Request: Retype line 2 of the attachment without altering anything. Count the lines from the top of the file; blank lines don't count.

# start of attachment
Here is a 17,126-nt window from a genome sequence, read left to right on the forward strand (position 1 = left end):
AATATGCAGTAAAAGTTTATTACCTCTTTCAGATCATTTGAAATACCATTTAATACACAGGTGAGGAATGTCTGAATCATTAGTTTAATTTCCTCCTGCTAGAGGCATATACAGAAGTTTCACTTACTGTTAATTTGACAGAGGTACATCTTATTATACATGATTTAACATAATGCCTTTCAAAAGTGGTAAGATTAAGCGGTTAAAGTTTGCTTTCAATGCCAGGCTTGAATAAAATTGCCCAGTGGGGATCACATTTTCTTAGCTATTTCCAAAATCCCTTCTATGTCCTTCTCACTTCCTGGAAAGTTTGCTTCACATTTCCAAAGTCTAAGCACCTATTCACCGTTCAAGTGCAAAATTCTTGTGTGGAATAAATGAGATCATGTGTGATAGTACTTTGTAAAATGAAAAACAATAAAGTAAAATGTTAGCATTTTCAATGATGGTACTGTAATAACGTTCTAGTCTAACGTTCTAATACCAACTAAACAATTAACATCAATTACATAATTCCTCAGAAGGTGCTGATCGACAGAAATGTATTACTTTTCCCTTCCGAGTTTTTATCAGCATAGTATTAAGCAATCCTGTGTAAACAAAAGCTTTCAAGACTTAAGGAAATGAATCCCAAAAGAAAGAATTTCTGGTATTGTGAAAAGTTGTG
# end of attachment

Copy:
AATATGCAGTAAAAGTTTATTACCTCTTTCAGATCATTTGAAATACCATTTAATACACAGGTGAGGAATGTCTGAATCATTAGTTTAATTTCCTCCTGCTAGAGGCATATACAGAAGTTTCACTTACTGTTAATTTGACAGAGGTACATCTTATTATACATGATTTAACATAATGCCTTTCAAAAGTGGTAAGATTAAGCGGTTAAAGTTTGCTTTCAATGCCAGGCTTGAATAAAATTGCCCAGTGGGGATCACATTTTCTTAGCTATTTCCAAAATCCCTTCTATGTCCTTCTCACTTCCTGGAAAGTTTGCTTCACATTTCCAAAGTCTAAGCACCTATTCACCGTTCAAGTGCAAAATTCTTGTGTGGAATAAATGAGATCATGTGTGATAGTACTTTGTAAAATGAAAAACAATAAAGTAAAATGTTAGCATTTTCAATGATGGTACTGTAATAACGTTCTAGTCTAACGTTCTAATACCAACTAAACAATTAACATCAATTACATAATTCCTCAGAAGGTGCTGATCGACAGAAATGTATTACTTTTCCCTTCCGAGTTTTTATCAGCATAGTATTAAGCAATCCTGTGTAAACAAAAGCTTTCAAGACTTAAGGAAATGAATCCCAAAAGAAAGAATTTCTGGTATTGTGAAAAGTTGTG